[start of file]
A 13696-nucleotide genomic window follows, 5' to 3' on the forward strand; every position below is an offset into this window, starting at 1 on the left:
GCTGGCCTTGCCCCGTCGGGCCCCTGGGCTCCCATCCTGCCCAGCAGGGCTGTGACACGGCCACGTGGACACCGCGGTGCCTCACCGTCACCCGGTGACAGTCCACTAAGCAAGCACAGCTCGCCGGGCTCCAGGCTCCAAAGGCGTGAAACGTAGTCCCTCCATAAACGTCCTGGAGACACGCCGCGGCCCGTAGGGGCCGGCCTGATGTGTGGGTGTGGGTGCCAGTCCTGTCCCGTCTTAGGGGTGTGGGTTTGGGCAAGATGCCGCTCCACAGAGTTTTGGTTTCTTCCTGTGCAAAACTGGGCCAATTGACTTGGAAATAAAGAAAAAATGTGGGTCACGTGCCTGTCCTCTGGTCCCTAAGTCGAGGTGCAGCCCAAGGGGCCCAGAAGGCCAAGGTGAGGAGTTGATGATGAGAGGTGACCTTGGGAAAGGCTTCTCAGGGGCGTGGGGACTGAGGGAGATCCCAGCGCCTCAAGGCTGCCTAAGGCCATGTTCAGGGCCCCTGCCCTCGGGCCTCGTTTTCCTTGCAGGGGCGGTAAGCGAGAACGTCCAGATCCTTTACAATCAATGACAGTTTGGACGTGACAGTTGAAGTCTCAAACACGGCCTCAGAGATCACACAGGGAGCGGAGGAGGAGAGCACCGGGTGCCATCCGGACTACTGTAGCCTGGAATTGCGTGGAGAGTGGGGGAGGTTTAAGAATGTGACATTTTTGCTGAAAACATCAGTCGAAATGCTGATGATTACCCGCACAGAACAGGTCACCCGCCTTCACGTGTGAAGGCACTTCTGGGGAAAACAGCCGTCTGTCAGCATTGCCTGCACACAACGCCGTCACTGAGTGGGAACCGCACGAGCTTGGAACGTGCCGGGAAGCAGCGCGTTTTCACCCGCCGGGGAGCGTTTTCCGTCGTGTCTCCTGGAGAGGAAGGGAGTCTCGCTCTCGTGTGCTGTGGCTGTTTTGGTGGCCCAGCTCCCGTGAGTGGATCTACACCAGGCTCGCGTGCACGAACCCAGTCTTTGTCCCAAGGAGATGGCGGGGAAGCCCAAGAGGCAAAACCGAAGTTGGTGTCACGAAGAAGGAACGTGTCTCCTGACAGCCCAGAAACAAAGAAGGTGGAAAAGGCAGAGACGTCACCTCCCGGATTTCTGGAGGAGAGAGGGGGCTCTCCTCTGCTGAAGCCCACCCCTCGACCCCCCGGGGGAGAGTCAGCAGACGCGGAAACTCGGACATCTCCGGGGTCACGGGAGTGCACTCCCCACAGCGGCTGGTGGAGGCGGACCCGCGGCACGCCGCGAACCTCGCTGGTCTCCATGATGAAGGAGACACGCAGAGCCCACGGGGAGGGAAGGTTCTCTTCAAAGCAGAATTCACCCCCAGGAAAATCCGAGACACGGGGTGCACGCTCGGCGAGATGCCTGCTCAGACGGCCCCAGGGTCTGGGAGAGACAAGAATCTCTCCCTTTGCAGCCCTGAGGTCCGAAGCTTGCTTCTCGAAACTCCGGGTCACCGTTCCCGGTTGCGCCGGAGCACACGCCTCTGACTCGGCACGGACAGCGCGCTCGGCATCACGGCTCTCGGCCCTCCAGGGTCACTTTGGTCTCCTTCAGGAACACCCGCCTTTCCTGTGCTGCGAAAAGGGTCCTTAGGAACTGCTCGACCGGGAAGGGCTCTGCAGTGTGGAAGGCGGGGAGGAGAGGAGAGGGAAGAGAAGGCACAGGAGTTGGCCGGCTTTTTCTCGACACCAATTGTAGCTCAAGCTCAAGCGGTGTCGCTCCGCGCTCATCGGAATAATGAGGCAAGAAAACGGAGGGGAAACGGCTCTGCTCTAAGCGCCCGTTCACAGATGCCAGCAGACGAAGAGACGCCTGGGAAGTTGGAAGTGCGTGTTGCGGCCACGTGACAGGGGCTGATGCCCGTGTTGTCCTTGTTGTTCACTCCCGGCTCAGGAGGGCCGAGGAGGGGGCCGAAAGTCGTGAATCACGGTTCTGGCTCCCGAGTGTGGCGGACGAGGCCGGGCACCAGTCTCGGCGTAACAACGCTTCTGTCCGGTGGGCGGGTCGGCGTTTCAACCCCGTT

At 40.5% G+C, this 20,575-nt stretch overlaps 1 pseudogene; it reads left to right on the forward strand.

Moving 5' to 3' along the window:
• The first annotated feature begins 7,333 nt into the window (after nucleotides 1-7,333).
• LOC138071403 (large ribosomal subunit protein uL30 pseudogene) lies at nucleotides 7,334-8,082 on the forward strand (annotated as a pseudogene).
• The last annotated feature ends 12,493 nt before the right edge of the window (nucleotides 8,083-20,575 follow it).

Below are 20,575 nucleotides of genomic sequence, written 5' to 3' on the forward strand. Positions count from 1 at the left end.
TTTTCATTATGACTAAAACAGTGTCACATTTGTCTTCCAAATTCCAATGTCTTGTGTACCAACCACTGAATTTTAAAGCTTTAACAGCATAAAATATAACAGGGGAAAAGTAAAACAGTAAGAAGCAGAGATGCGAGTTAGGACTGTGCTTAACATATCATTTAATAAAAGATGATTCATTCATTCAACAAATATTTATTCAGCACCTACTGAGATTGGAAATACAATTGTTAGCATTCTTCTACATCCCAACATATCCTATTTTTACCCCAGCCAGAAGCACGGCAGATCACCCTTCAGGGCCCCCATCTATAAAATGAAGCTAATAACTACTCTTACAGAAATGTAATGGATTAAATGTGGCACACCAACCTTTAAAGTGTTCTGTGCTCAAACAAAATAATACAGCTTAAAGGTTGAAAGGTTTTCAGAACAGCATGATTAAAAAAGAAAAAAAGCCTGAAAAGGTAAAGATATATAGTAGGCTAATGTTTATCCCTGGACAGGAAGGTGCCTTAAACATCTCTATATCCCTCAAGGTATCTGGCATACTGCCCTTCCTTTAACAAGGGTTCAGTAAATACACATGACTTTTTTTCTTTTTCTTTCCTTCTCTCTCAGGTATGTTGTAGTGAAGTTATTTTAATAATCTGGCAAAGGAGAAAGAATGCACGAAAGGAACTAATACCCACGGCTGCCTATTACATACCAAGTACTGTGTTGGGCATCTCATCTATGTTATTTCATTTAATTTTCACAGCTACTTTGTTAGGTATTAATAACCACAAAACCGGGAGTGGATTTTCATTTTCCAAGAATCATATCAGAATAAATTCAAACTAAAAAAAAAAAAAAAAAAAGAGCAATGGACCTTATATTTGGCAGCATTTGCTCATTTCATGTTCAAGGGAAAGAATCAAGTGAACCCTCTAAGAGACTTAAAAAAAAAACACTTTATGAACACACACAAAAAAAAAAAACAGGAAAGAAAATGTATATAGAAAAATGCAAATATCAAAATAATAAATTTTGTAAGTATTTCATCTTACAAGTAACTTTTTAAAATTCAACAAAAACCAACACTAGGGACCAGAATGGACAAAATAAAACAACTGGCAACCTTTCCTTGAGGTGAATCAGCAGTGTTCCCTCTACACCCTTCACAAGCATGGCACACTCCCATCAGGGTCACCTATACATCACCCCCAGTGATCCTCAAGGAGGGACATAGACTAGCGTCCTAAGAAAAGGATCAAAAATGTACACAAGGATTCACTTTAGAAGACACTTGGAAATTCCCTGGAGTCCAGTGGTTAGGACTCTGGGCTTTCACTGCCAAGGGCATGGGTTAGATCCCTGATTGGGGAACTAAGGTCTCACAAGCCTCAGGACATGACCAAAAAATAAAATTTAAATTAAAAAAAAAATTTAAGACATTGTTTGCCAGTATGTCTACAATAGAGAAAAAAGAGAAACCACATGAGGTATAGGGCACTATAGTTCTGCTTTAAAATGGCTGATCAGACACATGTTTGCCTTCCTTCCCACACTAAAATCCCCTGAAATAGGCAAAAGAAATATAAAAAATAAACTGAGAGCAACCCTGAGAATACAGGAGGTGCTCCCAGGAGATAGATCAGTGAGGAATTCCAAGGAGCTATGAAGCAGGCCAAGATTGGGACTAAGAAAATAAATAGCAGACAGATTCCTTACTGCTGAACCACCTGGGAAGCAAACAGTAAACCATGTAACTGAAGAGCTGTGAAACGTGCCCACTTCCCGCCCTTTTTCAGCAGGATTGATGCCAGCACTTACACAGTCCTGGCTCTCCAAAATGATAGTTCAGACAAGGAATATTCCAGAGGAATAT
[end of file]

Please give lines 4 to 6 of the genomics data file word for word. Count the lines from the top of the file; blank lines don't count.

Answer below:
Moving 5' to 3' along the window:
• The first annotated feature begins 7,333 nt into the window (after nucleotides 1-7,333).
• LOC138071403 (large ribosomal subunit protein uL30 pseudogene) lies at nucleotides 7,334-8,082 on the forward strand (annotated as a pseudogene).